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  5. "你们不是中国人。"

"你们不是中国人。"

Translation:You are not Chinese.

March 2, 2018

98 Comments


https://www.duolingo.com/profile/Puperooo

I got marked wrong for "None of you are Chinese" and it said I should have put "Both of you aren't Chinese" instead, which just seems like a much more awkward way to say it. Also that seems kind of wrong since 你们 doesn't specify two people, just more than one, right? Am I wrong or did I just get tripped up on a technicality (like maybe the system is specifically looking for the word "not"?).


https://www.duolingo.com/profile/Fiyalka2

Right! That "both" is more specification that the Chinese sentence offers, especially as the Chinese language has a word for both (俩 liǎ) if need be.
It would be different in languages that have a special pronoun for "you two", like Maori or Sorbian. ;o)


https://www.duolingo.com/profile/Shenchidoi

I wrote "You are not all Chinese" it said "You all are not Chinese". That's not how I'd say it.


https://www.duolingo.com/profile/Shiada

Y'all aren't Chinese!


https://www.duolingo.com/profile/SteveBarke10

Only if you are American


https://www.duolingo.com/profile/Oliver482382

Yes, I can't help hearong that in my head


https://www.duolingo.com/profile/AndrewSpen895145

Legit didnt even post anything and got doen votes


https://www.duolingo.com/profile/RoyPine

Theres a distinction between those two in English. The first would mean some of the group are Chinese, some are not. The latter would mean none of the group are Chinese.

English (especially American dialects) doesn't have a good 2nd person plural, which is why there is a lot of regional dialects that created words for this: y'all, youse, yins, youse guys, etc.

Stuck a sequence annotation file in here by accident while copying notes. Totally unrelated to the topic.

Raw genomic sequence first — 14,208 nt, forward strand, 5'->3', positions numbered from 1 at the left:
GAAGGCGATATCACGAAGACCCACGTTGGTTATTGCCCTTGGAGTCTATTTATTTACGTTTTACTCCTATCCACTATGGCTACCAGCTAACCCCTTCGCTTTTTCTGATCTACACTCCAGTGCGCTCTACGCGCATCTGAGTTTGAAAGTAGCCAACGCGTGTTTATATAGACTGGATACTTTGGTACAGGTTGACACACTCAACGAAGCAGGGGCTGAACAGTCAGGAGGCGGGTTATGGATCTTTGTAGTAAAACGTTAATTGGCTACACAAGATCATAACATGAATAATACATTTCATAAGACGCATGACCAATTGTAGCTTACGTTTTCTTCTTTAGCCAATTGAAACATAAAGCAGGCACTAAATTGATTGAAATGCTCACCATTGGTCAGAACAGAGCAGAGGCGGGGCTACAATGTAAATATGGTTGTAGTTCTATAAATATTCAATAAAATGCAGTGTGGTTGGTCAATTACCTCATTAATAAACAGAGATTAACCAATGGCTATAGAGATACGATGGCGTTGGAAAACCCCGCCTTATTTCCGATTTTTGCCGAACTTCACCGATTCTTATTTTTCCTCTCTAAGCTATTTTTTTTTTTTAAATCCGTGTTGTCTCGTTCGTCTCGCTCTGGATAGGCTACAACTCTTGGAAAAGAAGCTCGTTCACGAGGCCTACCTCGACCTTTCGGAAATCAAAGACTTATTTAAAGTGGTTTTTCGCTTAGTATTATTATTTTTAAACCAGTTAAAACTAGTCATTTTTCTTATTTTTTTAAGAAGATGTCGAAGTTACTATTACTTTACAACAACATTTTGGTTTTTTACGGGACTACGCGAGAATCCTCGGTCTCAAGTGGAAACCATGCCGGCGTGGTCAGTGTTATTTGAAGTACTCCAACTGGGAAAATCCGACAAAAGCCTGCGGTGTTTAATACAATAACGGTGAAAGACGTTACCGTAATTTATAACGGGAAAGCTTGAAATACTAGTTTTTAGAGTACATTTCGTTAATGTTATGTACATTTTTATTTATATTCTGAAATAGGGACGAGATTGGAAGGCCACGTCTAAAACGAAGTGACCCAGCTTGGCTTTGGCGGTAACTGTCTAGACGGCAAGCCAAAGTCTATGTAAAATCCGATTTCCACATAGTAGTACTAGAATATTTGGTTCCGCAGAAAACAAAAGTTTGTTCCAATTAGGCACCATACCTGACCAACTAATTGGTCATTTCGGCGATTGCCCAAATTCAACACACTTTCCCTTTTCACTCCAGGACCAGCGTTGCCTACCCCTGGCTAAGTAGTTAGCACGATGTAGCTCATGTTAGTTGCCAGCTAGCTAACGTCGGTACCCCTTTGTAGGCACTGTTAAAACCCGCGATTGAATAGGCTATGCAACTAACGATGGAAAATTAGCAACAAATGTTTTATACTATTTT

https://www.duolingo.com/profile/itsmeyouknow

It has 2 slightly diferent meanings and the way you say it, it could mean that you're skeptical about them being chinese indtead of teling them


https://www.duolingo.com/profile/DarrenSnow

Same for me. I don't know anyone would say it that way.


https://www.duolingo.com/profile/Svetlana0777

They showed me "All of you aren't Chinese." as a correct answer and I don't see 都 in this sentence => 你们不是中国人。 .


https://www.duolingo.com/profile/Dominic444013

I wish duolingo had decided to use you* or some such character to represent you (plural) would have made life easier all around. I do notice that further on in the course they allow answers with just you for you plural, so you guys is just a learning tool to remind us if we are translating in to Chinese and talking/referring to a group we must ni men 你们 and to one person just ni 你。


https://www.duolingo.com/profile/DeveloperOne

So could ni men 你们 could be referred as they? Because duolingo says to use it as a you.


https://www.duolingo.com/profile/Kuei-Ti

你: "you (singular)"

[noun] + 们: (indicates there are multiple [noun])

你们: "you (plural)"

他/她/它: "he/she/it" (for more details, please check my post here: https://forum.duolingo.com/comment/25690890?comment_id=37429005 )

他们: they

No, 你们 can't mean "they."


https://www.duolingo.com/profile/chibimochu

I put "None of you are Chinese" and it said I was wrong lmao.


https://www.duolingo.com/profile/DavidCorba5

Theoretically it should be "None of you is Chinese", as "None" is a contraction of "Not one"(Not one of you is...). It's possible you were marked wrong because of this, but I think what you've written should definitely be accepted. To me it's the best answer to this.


https://www.duolingo.com/profile/Yezza1989

That's actually a common misunderstanding. "None" is not a contraction (like "it's"), but a pronoun meaning "not any/not one". It is a plural pronoun when referring to a group and a single pronoun when referring to a single item. E.g. "none of this cake is for you" (singular), "none of the flowers are blooming" (plural).


https://www.duolingo.com/profile/Sran226034

Same here, should be correct


https://www.duolingo.com/profile/AlexBoulan4

This is not the correct English is it? 你们不是中国人 "You" as in singular or plural is the same. "You guys" is not correct, sounds like "you boys" while ladies can be ment or a mixed group.


https://www.duolingo.com/profile/niche21stGmail

It's okay in English. But we are learning the plural form of 'you' in Chinese. Perhaps 'all' could be put into parentheses to avoid the confusion :-)


https://www.duolingo.com/profile/Svetlana0777

They just want to be sure that you understand was it plural or singular "you" in this Chinese phrase. So just show it and use "you guys" if it's plural. You are studying Chinese and not teaching English here...